MARCH is National Colorectal Cancer Awareness Month

At AFM, we take colon cancer very seriously. It is impossible to overestimate how important it is to have colon cancer screening. For us as your primary care physicians, it is heartbreaking when someone develops colon cancer, especially if they have not been on track with recommended screening, which can PREVENT the progression of polyps to cancer by removing polyps. Essentially, we recommend colonoscopy based on the guidelines of the American College of Gastroenterology.

Dr. Brad Abrahamson is an experienced physician with Associates in Family Medicine and has performed 2500+ colonoscopies for AFM patients.

Call Associates in Family Medicine Lemay Office, (970) 484-1757 to schedule with Dr. Abrahamson.

For more info on Screen for Life, go to

Colorectal cancer screening saves lives in two important ways:

1. By finding and removing precancerous polyps before they become cancerous

2. By detecting the cancer early when it is most treatable

Caucasian men and women should undergo testing for the disease beginning at age 50, 45 if African American. People with a high risk for colorectal cancer and those with a family history (first degree relative with aggressive polyps or cancer by age 60) should talk with us about being screened at an earlier age. A study by leading cancer groups found that colorectal cancer deaths have declined nearly five percent (2002-2004), in part due to prevention through screening and the removal of precancerous polyps.

Insurance coverage for colorectal cancer screenings:

Check with your individual insurance plan to verify your benefits.

Not only does colorectal cancer screening save lives, but it also is cost effective. Studies have shown that the cost-effectiveness of colorectal screening is consistent with many other kinds of preventive services and is lower than some common interventions. It is much less expensive to remove a polyp during screening than to try to treat advanced colorectal cancer.

Coverage of colorectal cancer screening tests is mandated by the Affordable Care Act, but that doesn’t apply to health plans that were in place before it was passed. Those plans are covered by state laws, which vary, and other federal laws.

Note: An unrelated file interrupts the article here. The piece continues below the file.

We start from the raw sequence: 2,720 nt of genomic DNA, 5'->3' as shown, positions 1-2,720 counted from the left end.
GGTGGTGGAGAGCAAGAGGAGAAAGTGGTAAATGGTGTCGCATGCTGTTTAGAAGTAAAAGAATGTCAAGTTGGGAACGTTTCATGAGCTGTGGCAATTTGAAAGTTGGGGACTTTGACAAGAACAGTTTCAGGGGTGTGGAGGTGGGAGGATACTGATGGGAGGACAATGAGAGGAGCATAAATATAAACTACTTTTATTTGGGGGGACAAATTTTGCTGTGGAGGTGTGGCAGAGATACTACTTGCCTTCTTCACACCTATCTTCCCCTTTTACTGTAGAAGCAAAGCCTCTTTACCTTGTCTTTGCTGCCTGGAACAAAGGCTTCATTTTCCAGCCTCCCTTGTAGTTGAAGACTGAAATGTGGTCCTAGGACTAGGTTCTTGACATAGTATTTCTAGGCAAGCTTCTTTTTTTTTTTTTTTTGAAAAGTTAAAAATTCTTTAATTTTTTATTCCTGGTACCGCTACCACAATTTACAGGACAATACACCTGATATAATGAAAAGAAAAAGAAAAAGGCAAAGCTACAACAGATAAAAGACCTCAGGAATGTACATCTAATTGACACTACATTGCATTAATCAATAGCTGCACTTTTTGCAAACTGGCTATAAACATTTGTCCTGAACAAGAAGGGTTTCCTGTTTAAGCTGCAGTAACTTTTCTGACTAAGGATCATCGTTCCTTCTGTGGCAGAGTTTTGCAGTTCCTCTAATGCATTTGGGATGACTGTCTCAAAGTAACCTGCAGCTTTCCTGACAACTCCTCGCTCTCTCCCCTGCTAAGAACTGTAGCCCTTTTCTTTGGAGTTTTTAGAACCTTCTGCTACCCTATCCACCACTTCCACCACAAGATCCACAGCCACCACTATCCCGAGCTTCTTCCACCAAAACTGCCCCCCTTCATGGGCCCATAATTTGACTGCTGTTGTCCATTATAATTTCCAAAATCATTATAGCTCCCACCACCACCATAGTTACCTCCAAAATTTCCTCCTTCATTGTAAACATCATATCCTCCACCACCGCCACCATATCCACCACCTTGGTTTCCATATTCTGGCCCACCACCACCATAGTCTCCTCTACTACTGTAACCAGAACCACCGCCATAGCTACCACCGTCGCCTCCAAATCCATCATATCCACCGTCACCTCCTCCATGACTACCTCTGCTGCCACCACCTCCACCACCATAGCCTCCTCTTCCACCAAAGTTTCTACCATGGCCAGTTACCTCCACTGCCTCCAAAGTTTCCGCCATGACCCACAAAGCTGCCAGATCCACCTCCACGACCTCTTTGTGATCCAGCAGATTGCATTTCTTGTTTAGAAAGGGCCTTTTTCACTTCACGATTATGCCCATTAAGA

“>Medicare Part B (Medical Insurance)covers several types of colorectal cancer screening tests to help find precancerous growths or find cancer early, when treatment is most effective. One or more of these tests may be covered:

Fecal occult blood test:Medicare covers this lab test each year for those 50 or older.

Flexible sigmoidoscopy: Medicare covers this test once every 4 years for most 50 or older.

Colonoscopy: Medicare covers this test once every 2 years if you are at high risk for colorectal cancer or once every 10 years if you are at average risk.

Barium enema:When this test is used instead of a flexible sigmoidoscopy or colonoscopy, Medicare covers it once every 4 years if you’re 50 or over and once every 2 years if you’re at high risk for colorectal cancer.

Virtual Colonoscopy is not covered by Medicare as an initial screening test.

Check with your individual insurance plan to verify your benefits.

Types of Screening Tests Several different screening tests can be used to find polyps or colorectal cancer. Each can be used alone, or sometimes in combination with each other. The U.S. Preventive Services Task Force (USPSTF) recommends colorectal cancer screening for men and women aged 50–75 using high-sensitivity fecal occult blood testing (FOBT), sigmoidoscopy, or colonoscopy. Talk to your doctor about which test or tests are right for you. The decision to be screened after age 75 should be made on an individual basis. If you are older than 75, ask your doctor if you should be screened.

Colonoscopy—This is similar to flex sig, except the doctor uses a longer, thin, flexible, lighted tube to check for polyps or cancer inside the rectum and the entire colon. During the test, the doctor can find and remove most polyps and some cancers. Colonoscopy also is used as a follow-up test if anything unusual is found during one of the other screening tests.

High-Sensitivity FOBT (Stool Test)—There are two types of FOBT—one uses the chemical guaiac, while the other (the fecal immunochemical test, or FIT) uses antibodies to find blood in the stool. You receive a test kit from your health care provider. At home, you use a stick or brush to obtain a small amount of stool. You return the test to the doctor or a lab, where stool samples are checked for blood.

Flexible Sigmoidoscopy (Flex Sig)—The doctor puts a short, thin, flexible, lighted tube into your rectum, and checks for polyps or cancer inside the rectum and lower third of the colon. This test may be used in combination with the FOBT.

Barium Enema with Air Contrast — A chalky substance, which shows up on X-ray, is given as an enema. Air is then pumped into the colon causing it to expand. This allows X-ray films to take pictures of the colon. Laxatives must be used the night before the exam to clean.

CT Colonography (also referred to as virtual colonoscopy) — A small tube is placed in the rectum and air is pumped into the colon to inflate the bowel. Then a special CT scan is used to image the colon. Recent studies show that it is effective in identifying medium to large polyps, but is ineffective in identifying small polyps and it may also miss flat polyps. CT colonography may be best for low-risk patients who cannot undergo or who failed aconventional colonoscopy. The same bowel prep as conventional colonoscopy is required and it does not use sedation.

For more info on Screen for Life, go to